Cheap Nursery Mugo

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Cheap Nursery Mugo

Post  Guest on Tue Sep 20, 2011 6:16 pm

I was a lot more tamed this year for hoarding nursery material... but I had to have atleast a couple. So I went to the Home Depot close to work and bought a 5 gallon Spiraea and a 1 gallon Mugo.

The Mugo I got was a typical ball of needles labled Dwarf Mugo Pine 'Pinus mugo x Pumillio'. The needles were very healthy, had a single trunk (most of them were clump), and the trunk had some nice movement.



This shrub cost me little less than $5. And here it is after some initial cleanup:



I am going to let the foliage fill in for the next year. The size of this tree is around 6" to 9" depending on how deep the actual base is inside the pot. Let me know what you guys think.

- S

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Re: Cheap Nursery Mugo

Post  Guest on Tue Sep 20, 2011 6:45 pm

Once the tree regains strength, the tree's height would be reduced further by lowering the apex. This will bring the focus more towards the trunk movement and the cascading branch.

- S

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Re: Cheap Nursery Mugo

Post  drgonzo on Tue Sep 20, 2011 7:11 pm

I've read the "dwarf" Mugho's are more touchy than the standard, although you did find a nice bit of movement and branching in all that pincushion! I confess I've given up on Mugho's.
-Jay

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Re: Cheap Nursery Mugo

Post  Guest on Tue Sep 20, 2011 7:19 pm

Jay,

That is what I have heard too... but given the cheap cost and a fairly good potential, I think it is worth the try. This will be a good learning material (even if it dies).

But I think it will atleast pull through the winter based on the healthy root-system, healthy foliage, and tons of buds on the branches that are there.

- S

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Re: Cheap Nursery Mugo

Post  EdMerc on Tue Sep 20, 2011 8:17 pm

I could be wrong, but I think I see me some po-tential in that thar tree.

Please pardon me. I have no idea where that accent came from.

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Cheap Pinus mugo

Post  bonsaisr on Tue Sep 20, 2011 10:03 pm

All of the taxa you see below Pinus mugo are incorrect synonyms. They are all Pinus mugo, period. The only exception is Pinus mugo subsp. uncinata, which is the population in the Czech Republic. The miniature Pinus mugo distributed by Iseli are registered cultivars.
Iris

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Re: Cheap Nursery Mugo

Post  Pavel Slovák on Tue Sep 20, 2011 11:13 pm

Hi Iris
Thanks for the explanation. I think that even Pinus rotundata.
Best regards Pavel

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Nursery Mugo

Post  Arklady on Mon Oct 17, 2011 6:14 pm

I also happened to snag a Mugo this past month and planted it and see what happens for at least the next two years. My questions are:
What pruning should I do to it since there are plenty of branches? I would like to get a nice tree out of it. (its quite young and had some summer damage but it is showing new needles.)

What would you suggest for leaving the Mugo in the ground before seriously working with it?

I also bought a seriously injured pine, there was no label on it but I thought I would see if I could get it to pull through and it has the standard cone shape but with the damage its hard to say how much of the upper portion of the tree is dead. I have noticed a tiny bit of improvement with this tree and I feel it will live even if I lose the top portion. The trunk is approx. 3" in diameter. Altogether it stands roughly 24 or so inches tall.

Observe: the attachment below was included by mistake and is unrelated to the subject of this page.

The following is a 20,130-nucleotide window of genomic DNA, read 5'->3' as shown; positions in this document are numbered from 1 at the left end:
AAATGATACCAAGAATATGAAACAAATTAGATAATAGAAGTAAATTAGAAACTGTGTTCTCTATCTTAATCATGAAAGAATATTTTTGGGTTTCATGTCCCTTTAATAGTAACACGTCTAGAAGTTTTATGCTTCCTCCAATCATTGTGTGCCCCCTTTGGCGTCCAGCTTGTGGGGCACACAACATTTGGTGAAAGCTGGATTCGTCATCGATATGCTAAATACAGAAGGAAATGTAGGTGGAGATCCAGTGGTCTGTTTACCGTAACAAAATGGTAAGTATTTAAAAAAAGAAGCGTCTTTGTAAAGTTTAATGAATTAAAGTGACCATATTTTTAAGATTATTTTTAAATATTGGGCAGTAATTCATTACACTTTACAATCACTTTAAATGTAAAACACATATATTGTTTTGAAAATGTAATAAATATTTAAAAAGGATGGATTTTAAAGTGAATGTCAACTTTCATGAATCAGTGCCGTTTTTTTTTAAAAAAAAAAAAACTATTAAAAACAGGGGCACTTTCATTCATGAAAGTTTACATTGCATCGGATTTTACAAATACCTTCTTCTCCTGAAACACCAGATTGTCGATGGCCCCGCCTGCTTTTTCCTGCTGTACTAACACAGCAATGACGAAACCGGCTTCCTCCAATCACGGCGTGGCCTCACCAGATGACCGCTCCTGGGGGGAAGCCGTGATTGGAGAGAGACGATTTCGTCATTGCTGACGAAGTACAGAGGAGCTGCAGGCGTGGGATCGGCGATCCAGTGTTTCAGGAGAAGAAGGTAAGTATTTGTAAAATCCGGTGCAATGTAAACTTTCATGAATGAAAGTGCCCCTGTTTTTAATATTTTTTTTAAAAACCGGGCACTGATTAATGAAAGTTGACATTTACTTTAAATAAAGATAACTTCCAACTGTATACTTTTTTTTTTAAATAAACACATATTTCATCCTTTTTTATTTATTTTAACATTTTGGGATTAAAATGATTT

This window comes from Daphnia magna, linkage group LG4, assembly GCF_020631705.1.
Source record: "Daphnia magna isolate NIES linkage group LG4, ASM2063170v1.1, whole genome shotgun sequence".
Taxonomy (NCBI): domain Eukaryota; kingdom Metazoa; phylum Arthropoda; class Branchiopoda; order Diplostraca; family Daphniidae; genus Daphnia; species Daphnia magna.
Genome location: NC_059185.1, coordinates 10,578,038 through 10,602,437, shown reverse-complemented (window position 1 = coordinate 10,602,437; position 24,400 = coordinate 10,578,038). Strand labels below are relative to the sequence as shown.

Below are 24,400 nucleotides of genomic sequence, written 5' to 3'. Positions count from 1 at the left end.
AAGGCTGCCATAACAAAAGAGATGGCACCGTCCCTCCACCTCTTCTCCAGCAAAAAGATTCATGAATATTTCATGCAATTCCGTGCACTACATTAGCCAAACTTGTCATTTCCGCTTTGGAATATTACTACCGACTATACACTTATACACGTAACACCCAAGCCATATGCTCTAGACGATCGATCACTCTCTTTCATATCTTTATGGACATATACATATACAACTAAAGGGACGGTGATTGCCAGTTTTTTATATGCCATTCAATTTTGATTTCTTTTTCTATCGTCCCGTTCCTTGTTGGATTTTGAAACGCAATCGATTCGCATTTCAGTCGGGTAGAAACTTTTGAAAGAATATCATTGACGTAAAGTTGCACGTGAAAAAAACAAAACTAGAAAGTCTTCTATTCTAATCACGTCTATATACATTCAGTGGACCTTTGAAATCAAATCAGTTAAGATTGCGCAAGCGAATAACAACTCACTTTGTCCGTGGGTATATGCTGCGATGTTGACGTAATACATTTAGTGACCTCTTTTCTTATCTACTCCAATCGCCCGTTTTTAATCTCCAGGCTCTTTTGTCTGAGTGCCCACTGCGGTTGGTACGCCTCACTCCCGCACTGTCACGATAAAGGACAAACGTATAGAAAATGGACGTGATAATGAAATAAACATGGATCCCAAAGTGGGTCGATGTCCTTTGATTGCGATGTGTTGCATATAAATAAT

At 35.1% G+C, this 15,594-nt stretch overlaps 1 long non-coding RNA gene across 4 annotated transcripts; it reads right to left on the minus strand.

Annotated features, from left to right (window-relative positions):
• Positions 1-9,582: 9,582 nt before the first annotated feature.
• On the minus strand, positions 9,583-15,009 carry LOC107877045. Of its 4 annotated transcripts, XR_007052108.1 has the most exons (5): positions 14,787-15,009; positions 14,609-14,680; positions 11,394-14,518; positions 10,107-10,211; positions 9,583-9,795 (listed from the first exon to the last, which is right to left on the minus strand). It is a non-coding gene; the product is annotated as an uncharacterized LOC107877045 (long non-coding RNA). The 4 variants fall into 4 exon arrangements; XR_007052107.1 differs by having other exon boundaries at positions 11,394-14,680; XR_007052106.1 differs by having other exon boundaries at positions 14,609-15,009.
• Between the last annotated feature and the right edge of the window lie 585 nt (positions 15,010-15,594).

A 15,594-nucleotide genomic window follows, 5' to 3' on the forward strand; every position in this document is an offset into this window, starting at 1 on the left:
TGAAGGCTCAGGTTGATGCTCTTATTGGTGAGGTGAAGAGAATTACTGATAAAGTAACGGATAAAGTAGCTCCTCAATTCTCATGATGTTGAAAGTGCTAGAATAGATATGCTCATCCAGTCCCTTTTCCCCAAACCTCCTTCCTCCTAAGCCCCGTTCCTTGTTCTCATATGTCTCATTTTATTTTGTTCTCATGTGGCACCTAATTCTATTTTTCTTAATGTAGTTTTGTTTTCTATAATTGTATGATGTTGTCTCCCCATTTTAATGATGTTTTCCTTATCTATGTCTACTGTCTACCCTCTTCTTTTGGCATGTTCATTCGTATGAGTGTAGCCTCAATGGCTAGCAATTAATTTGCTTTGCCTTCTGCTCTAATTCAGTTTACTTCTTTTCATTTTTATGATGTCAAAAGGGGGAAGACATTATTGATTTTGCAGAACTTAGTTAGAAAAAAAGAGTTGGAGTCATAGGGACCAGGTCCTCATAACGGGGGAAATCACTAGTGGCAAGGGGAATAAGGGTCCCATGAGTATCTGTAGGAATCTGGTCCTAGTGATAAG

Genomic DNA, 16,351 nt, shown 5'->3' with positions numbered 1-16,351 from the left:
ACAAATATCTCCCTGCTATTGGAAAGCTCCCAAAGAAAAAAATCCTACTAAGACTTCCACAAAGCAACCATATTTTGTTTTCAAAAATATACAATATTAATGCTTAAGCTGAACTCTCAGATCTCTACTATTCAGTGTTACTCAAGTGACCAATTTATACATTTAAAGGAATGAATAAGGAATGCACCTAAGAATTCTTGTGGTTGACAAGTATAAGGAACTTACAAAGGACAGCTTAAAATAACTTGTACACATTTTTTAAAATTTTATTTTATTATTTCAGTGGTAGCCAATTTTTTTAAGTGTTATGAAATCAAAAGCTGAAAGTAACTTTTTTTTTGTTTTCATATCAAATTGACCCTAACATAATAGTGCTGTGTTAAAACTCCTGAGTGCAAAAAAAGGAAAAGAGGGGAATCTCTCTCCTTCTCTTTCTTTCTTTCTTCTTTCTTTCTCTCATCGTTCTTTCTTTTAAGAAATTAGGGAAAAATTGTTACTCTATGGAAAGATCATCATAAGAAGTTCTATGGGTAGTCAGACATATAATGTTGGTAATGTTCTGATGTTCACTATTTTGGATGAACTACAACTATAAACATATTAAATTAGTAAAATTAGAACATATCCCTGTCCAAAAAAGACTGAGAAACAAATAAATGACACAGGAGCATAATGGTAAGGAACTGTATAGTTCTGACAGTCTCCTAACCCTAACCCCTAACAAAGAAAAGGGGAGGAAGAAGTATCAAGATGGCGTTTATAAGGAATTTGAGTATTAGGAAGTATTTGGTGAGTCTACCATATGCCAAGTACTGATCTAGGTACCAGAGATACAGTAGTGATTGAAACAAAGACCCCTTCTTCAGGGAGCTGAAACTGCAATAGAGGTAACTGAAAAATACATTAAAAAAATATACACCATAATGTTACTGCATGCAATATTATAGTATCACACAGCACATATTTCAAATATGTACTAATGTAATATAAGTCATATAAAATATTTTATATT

For the Pine my thoughts are more inline with when to cut off dead wood and or stop any fungus that may attack the tree during the winter. I placed some mulch around both trees to help keep them moist in this dry Kansas dirt and its doing its job but should I keep the mulch there or is it alright.

yf

Paula

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Re: Cheap Nursery Mugo

Post  Guest on Mon Oct 17, 2011 6:27 pm

Best pruning for mugo´s like the shown (late summer or early autumn/fall operation): Shorten the branches leaving at least a pair of branches with needle bunches back - remove the middle bud with the strongest growth, and remove the two year old needles (cut the old needles leaving only a two mm needles back).
The harder the cut back followed by old needle removing at the same time, will make young specimens like this one back bud heavily. Feed well in the following growth season, and see what happens. My experience is that many new buds will emerge further bacj on the branches and even the trunk, making the first styling much better after a few years of growth after this operation.

Regards
Morten Albek


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Re: Cheap Nursery Mugo

Post  GaryWood on Mon Oct 17, 2011 7:57 pm

Guys, I don't mean to muddy the waters but this is a very young Pine. There is no bark and doing such extensive work at this age only delays a mature looking tree. Regular fall pruning to take care of problem areas and thin tips for 3-5 years will give plenty of new branches, extra caliper and bark.
Wood
http://thingsofwood-gary.blogspot.com/

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Re: Cheap Nursery Mugo

Post  steve05412 on Mon Oct 17, 2011 8:06 pm

looks good so far, thanks for the pics as I have seen these at the local nursery as well but never been able to see the hiden tree, think I will be having another look at the weekend at the garden centre

cheers

steve

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Re: Cheap Nursery Mugo

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